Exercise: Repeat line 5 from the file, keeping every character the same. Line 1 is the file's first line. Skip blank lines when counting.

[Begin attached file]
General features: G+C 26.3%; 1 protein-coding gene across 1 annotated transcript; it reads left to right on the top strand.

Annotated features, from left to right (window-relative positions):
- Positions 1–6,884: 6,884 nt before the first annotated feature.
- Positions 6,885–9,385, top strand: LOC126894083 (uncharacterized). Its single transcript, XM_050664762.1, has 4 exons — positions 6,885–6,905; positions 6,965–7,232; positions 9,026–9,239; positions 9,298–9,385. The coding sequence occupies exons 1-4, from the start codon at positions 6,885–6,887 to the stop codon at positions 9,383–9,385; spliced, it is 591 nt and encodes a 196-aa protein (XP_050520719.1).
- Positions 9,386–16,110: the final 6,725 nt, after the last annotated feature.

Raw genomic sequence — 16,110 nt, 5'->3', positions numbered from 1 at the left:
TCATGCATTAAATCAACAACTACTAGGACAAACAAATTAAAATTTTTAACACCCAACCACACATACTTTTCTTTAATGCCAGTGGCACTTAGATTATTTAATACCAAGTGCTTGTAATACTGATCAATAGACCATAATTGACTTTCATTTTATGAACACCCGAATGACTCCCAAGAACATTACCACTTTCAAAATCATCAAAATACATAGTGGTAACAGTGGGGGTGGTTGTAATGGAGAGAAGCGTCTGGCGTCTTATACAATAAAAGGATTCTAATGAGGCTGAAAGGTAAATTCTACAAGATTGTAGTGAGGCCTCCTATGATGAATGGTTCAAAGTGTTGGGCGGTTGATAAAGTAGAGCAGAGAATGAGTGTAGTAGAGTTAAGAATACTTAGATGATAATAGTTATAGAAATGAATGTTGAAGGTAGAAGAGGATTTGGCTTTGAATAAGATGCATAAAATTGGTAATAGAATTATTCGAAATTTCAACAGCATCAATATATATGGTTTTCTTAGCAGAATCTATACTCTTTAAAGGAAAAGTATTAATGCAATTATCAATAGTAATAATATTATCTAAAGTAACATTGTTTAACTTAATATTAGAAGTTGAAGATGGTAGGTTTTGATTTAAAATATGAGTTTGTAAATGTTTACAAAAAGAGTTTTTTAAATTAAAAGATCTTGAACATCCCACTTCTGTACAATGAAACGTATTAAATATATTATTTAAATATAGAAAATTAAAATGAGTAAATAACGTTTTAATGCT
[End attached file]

- Positions 9,386–16,110: the final 6,725 nt, after the last annotated feature.